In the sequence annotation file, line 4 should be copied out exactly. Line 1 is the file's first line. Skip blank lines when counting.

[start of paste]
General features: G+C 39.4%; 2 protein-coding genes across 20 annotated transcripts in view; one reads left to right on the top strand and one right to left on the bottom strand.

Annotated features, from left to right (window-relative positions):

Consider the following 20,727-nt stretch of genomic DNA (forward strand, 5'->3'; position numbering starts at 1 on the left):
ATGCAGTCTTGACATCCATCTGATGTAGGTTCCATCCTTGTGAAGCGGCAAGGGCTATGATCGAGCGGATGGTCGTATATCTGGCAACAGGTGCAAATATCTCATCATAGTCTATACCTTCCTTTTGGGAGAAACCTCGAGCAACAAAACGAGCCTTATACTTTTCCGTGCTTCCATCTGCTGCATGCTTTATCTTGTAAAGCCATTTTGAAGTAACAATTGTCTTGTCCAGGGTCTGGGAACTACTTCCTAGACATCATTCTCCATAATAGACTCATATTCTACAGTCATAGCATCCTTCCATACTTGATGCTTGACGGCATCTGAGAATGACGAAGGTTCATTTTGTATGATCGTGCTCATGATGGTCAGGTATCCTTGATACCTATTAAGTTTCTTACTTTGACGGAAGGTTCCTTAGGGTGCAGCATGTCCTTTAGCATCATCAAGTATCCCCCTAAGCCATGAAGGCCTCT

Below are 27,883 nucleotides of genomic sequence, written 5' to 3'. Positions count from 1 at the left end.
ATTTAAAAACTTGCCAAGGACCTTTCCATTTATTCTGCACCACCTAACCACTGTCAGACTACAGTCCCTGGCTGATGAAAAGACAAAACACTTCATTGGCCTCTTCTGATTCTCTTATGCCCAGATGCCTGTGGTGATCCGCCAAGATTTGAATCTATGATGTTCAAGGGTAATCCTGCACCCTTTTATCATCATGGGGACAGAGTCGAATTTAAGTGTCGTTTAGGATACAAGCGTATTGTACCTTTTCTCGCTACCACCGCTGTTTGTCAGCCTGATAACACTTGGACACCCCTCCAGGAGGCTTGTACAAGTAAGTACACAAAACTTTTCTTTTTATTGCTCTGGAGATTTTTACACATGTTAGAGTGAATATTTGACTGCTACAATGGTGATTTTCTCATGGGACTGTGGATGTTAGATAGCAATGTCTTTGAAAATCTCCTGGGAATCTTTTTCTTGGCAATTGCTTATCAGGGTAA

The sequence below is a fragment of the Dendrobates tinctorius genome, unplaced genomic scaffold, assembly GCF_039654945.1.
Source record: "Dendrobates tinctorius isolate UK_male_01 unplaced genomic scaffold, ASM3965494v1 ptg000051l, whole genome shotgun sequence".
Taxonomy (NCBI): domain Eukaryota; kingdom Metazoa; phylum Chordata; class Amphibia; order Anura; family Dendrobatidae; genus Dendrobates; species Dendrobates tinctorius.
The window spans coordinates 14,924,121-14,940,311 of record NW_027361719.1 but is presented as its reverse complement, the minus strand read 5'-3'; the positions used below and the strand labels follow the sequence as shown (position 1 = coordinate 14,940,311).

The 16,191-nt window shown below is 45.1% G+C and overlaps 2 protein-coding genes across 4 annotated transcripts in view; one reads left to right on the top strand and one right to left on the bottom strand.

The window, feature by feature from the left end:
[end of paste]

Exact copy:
ATGCAGTCTTGACATCCATCTGATGTAGGTTCCATCCTTGTGAAGCGGCAAGGGCTATGATCGAGCGGATGGTCGTATATCTGGCAACAGGTGCAAATATCTCATCATAGTCTATACCTTCCTTTTGGGAGAAACCTCGAGCAACAAAACGAGCCTTATACTTTTCCGTGCTTCCATCTGCTGCATGCTTTATCTTGTAAAGCCATTTTGAAGTAACAATTGTCTTGTCCAGGGTCTGGGAACTACTTCCTAGACATCATTCTCCATAATAGACTCATATTCTACAGTCATAGCATCCTTCCATACTTGATGCTTGACGGCATCTGAGAATGACGAAGGTTCATTTTGTATGATCGTGCTCATGATGGTCAGGTATCCTTGATACCTATTAAGTTTCTTACTTTGACGGAAGGTTCCTTAGGGTGCAGCATGTCCTTTAGCATCATCAAGTATCCCCCTAAGCCATGAAGGCCTCT